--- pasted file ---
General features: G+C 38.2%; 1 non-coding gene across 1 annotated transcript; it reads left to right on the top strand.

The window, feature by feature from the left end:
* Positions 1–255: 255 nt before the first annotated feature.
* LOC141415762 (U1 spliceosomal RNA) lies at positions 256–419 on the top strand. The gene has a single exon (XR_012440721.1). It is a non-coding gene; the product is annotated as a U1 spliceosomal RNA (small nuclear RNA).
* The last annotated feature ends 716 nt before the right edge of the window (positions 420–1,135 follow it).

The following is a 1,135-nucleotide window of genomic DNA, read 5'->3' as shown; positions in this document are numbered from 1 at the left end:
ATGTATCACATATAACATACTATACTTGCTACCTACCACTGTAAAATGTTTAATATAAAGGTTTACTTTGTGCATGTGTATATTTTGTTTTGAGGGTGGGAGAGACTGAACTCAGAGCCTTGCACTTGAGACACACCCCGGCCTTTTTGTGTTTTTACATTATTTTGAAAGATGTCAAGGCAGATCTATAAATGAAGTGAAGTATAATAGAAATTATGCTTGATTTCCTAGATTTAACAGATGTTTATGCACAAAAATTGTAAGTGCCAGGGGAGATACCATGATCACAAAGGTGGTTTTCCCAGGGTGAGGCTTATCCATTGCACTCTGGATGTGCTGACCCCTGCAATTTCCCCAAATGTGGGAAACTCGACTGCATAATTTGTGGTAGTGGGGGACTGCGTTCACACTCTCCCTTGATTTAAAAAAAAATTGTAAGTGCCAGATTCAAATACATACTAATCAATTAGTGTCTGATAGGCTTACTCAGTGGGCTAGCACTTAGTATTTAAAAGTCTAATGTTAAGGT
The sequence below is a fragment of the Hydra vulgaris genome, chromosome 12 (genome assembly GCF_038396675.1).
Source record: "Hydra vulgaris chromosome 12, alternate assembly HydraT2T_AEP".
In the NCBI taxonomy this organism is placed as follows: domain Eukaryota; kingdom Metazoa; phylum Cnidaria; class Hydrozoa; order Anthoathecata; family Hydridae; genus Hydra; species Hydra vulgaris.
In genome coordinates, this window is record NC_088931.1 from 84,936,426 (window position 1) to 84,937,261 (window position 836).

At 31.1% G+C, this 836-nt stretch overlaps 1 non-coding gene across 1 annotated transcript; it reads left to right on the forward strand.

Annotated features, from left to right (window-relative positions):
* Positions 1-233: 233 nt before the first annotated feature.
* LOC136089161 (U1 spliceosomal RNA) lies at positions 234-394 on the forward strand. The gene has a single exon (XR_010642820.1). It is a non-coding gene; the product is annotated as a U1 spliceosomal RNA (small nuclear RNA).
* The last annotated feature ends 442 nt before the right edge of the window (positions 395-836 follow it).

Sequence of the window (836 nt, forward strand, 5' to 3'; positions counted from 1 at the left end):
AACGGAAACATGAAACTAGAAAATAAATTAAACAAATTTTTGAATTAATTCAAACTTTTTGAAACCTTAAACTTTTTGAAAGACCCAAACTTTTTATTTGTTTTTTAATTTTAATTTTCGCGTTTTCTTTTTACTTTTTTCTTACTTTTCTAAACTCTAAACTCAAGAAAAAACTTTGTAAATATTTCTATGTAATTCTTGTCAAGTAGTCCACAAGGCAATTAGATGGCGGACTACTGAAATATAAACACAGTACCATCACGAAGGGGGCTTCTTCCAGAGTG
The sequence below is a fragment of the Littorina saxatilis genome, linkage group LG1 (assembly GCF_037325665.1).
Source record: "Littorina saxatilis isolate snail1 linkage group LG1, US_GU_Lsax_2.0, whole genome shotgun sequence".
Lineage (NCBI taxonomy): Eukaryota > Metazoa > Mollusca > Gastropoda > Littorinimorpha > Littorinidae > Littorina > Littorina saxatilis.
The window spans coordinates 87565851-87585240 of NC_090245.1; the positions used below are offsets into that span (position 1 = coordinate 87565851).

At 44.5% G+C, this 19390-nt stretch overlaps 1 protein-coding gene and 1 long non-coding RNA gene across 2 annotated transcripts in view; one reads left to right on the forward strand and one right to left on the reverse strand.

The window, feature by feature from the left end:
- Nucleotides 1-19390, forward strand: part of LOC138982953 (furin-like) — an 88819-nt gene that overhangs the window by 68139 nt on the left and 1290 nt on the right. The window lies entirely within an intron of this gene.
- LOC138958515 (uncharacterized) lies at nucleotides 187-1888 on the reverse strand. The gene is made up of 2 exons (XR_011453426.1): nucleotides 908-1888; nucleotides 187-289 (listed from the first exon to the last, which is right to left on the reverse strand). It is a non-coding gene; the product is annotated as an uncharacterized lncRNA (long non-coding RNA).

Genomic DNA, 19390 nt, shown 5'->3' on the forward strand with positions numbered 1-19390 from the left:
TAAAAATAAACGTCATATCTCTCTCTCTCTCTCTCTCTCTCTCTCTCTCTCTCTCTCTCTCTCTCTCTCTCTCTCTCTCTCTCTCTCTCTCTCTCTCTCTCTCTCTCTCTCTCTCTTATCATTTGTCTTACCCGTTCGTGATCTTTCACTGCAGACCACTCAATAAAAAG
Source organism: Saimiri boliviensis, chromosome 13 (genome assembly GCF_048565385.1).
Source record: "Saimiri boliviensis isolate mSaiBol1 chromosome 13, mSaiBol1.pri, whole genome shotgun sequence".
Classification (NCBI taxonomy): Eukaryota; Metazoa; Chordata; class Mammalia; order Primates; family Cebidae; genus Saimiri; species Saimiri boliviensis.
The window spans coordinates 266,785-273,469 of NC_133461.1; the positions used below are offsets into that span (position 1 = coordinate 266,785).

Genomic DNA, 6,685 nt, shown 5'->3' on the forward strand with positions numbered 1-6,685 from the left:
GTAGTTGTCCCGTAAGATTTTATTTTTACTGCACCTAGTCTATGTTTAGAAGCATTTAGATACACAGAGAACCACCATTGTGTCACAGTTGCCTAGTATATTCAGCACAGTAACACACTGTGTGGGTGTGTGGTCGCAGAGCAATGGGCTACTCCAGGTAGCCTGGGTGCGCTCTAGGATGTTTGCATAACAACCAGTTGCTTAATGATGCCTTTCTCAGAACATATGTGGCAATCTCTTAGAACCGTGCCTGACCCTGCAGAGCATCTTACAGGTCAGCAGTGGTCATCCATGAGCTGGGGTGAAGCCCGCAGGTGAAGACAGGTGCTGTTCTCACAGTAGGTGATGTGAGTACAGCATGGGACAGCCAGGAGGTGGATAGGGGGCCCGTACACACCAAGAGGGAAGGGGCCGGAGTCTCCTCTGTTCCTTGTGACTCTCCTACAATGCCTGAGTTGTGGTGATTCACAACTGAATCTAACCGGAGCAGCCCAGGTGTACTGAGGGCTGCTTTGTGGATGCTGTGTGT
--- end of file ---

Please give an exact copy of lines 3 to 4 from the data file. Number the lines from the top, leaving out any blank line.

* Positions 1–255: 255 nt before the first annotated feature.
* LOC141415762 (U1 spliceosomal RNA) lies at positions 256–419 on the top strand. The gene has a single exon (XR_012440721.1). It is a non-coding gene; the product is annotated as a U1 spliceosomal RNA (small nuclear RNA).